A 2-month old Hanoi baby has been pronounced dead after receiving what appears to be a fatal dose of Quinvaxem, a 5 in 1 vaccine. Health officials in the city are claiming the vaccine was safe and looking for “other causes.”

According to, Hoang Duc Hanh, deputy director of Hanoi’s health department, believes the cause may have been anaphylactic shock, which occurs when a baby’s body is too sensitive to a drug.

The little girl received the shot in the morning and began showing indications of a fever that afternoon. Her parents took her to the hospital but were too late to save her life. Quinvaxem is used in Vietnam. Here’s more on the vaccine’s history.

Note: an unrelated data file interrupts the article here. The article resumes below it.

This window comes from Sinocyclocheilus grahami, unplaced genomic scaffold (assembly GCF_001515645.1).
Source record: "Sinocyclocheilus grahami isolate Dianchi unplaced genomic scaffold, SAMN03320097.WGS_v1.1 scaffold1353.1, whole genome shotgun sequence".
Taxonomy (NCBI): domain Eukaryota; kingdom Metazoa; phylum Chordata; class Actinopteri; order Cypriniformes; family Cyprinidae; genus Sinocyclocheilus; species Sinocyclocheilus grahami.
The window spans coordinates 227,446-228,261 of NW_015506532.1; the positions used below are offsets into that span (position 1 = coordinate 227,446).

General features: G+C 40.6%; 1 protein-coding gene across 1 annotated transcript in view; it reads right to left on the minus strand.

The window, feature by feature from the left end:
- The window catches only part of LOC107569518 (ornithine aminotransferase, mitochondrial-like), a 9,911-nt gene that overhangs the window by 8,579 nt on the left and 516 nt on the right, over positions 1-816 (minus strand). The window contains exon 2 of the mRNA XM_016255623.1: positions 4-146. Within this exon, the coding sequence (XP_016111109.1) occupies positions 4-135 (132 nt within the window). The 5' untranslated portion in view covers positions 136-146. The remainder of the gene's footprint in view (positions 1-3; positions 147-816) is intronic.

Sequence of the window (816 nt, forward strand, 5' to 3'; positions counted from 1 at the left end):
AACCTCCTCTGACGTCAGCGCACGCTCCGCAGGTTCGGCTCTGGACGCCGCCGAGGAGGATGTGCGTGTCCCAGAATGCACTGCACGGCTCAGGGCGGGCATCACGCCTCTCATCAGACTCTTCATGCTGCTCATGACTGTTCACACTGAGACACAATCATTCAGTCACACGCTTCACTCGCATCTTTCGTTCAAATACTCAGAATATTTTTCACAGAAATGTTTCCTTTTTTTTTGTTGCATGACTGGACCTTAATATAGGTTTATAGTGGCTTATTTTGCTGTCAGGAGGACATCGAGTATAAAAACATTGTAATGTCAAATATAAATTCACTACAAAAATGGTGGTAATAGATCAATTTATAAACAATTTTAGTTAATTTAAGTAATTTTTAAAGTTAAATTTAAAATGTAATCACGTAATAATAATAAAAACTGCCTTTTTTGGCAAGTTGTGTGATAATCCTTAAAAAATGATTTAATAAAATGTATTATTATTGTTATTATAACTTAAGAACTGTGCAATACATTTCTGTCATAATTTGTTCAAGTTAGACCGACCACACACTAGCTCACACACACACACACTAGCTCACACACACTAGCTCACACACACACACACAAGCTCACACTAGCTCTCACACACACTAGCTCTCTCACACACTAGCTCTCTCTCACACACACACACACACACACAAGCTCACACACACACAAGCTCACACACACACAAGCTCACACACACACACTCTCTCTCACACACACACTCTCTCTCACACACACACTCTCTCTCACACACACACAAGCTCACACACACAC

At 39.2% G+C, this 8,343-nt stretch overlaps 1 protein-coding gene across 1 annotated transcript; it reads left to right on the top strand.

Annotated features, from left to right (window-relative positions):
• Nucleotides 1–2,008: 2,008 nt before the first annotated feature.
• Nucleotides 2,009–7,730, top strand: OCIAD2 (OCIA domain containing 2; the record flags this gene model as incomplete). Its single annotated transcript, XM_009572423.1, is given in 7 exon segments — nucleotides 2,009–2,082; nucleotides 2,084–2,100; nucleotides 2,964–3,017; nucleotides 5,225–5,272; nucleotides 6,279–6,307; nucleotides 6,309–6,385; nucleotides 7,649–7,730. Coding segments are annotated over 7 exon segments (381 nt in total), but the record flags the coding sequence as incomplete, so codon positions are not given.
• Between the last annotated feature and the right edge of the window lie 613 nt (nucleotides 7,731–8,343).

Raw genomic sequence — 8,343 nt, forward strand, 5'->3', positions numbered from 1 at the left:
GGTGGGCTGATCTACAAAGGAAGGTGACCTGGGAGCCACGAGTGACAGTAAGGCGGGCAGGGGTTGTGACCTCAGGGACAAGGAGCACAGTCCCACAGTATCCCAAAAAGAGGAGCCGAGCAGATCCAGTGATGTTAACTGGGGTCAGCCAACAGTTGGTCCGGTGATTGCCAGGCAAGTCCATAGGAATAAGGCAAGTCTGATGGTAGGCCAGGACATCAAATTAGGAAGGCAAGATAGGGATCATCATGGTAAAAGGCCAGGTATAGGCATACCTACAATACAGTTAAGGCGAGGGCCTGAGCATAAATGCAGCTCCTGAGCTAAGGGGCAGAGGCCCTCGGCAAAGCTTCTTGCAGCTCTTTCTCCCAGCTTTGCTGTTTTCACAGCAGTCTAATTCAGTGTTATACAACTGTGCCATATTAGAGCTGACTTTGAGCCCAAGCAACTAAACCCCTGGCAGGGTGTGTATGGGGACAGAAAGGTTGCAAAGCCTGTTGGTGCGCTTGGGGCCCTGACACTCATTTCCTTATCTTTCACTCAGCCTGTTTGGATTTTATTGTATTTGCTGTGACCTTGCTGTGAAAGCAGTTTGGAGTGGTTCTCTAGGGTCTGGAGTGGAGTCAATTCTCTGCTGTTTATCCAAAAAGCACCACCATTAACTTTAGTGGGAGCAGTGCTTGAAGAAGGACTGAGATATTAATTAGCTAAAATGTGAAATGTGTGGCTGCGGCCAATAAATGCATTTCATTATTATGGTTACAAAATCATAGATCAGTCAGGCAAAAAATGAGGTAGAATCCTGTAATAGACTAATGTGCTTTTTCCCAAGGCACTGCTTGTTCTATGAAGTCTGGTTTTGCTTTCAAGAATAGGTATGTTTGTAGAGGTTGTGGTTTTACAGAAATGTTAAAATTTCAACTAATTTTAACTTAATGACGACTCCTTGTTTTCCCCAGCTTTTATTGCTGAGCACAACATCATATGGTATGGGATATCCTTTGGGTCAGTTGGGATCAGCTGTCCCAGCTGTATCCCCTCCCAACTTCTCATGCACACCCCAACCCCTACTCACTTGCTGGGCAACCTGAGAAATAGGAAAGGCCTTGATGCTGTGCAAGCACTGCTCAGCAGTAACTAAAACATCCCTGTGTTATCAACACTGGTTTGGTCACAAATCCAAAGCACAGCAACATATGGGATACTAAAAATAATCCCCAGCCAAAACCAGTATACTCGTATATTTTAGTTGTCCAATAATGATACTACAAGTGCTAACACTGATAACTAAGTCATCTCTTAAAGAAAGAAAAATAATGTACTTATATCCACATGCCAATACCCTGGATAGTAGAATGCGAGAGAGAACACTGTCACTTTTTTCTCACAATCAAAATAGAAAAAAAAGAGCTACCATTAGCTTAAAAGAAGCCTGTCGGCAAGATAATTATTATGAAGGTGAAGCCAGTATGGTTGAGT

Quinvaxem is a WHO prequalified drug and has been distributed in Vietnam by Berna Biotech Korea Corp since 2010 under a national immunization program sponsored by the global vaccine alliance GAVI. It protects children from two months old against diphtheria, tetanus, whooping cough, hepatitis B, and Haemophilus influenza type B.
Babies are given the vaccine for free, but it has lost much of the public trust following at least 23 post-vaccination deaths since 2012. In all the cases, the health authorities said there’s no problem with the vaccine’s quality and its administration.
Vaccine injuries are typically buried within hours of the event, starting at the hospitals and eventually being glossed over by the media. It can take months for autopsy information to be given to family members and most injuries assume the vaccine not to be at fault. The road to justice is rocky, to say the least.

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